Sat., Apr. 26, 2014 | 9 am – 5 pm
$100 registration fee; 10% discount for Burke Members
Made possible by the Rebecca S. and Robert M. Benton Endowed Fund
Sign up soon, class space is limited; lunch provided
Scholarships available with valid student ID; request an application
Join award-winning authors Wendy Call, Craig Lesley, and Ana Maria Spagna as they lead classroom and field-based sessions. They bring years of experience as writers, researchers, and teachers. Each is an attentive observer who weaves together history, science, and field time into well-crafted, thought-provoking writing about the natural and cultural world. Plus, with Craig we have the insights of a novelist, who is sure to give everyone a new and captivating perspective on the environment and how to weave into one’s writing.
We in the Pacific Northwest are fortunate to live not only in a place where nature abounds but also to live in place where place-based writers abound. Whether it is exploring the deep time of geology, considering the myriad ways of slugs, bugs, and everyone’s favorite, cockroaches, or connecting children with the natural world around them, these authors will inspire us to continue writing about the environment in all its guises.
For more information, please email email@example.com or call (206) 543-5591.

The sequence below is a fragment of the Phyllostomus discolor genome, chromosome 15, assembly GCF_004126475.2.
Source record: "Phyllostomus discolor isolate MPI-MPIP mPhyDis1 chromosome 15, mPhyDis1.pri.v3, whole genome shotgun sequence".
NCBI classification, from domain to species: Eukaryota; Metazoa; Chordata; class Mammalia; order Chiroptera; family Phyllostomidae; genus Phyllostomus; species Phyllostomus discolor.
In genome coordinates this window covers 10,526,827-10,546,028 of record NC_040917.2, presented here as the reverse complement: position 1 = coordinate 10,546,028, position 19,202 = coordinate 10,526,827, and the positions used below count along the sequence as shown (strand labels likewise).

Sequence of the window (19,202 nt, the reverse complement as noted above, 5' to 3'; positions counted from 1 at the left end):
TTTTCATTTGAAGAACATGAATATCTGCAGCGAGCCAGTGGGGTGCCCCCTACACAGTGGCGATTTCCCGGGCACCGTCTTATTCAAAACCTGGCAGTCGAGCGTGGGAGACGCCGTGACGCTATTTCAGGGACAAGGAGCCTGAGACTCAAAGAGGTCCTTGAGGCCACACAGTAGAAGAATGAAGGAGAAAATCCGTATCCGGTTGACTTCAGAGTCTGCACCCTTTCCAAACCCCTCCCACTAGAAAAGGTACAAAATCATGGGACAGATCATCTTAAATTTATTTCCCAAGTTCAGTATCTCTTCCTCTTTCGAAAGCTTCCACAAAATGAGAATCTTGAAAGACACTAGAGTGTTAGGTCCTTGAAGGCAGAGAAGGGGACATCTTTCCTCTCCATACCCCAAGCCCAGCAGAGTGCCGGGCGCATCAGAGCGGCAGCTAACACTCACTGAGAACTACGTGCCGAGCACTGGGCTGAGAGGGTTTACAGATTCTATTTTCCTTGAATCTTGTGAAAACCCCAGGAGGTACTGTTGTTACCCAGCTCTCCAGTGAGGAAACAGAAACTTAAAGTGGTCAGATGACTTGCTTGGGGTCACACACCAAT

Wendy Call co-edited Telling True Stories: a Nonfiction Writers’ Guide (2007) and wrote No Word for Welcome: The Mexican Village Faces the Global Economy (2011), winner of the Grub Street National Book Prize for Nonfiction. Over the last two years she has served as Writer in Residence in five national parks, including Acadia, Everglades, Joshua Tree and North Cascades. Her writing about national parks, including her 2012 essay chapbook “Tilled Paths Through Wilds of Thought,” has been supported by 4Culture, K2 Foundation, and Seattle’s CityArtist program. She teaches in Goddard College’s BFA program and lives in Seattle’s Columbia City neighborhood.
Craig Lesley is the author of Winterkill, The Sky Fisherman, Riversong, Storm Riders, and Burning Fence. His short stories have been featured in The Massachusetts Review, The Southern Review, Northwest Review and others. He is the recipient of an NEA grant, two grants from the NEH, and a Bread Loaf Fellowship. He has taught creative writing at numerous colleges for forty years.
Ana Maria Spagna is the author of two essay collections, Now Go Home: Wilderness, Belonging and the Crosscut Saw and Potluck: Community on the Edge of Wilderness, and the history/memoir Test Ride on the Sunnyland Bus, winner of the River Teeth literary nonfiction prize. After 15 years maintaining trails in national parks and forests, she now teaches creative nonfiction in the Whidbey Writers Workshop MFA program. She lives and writes in Stehekin, Washington, a remote community in the North Cascades.
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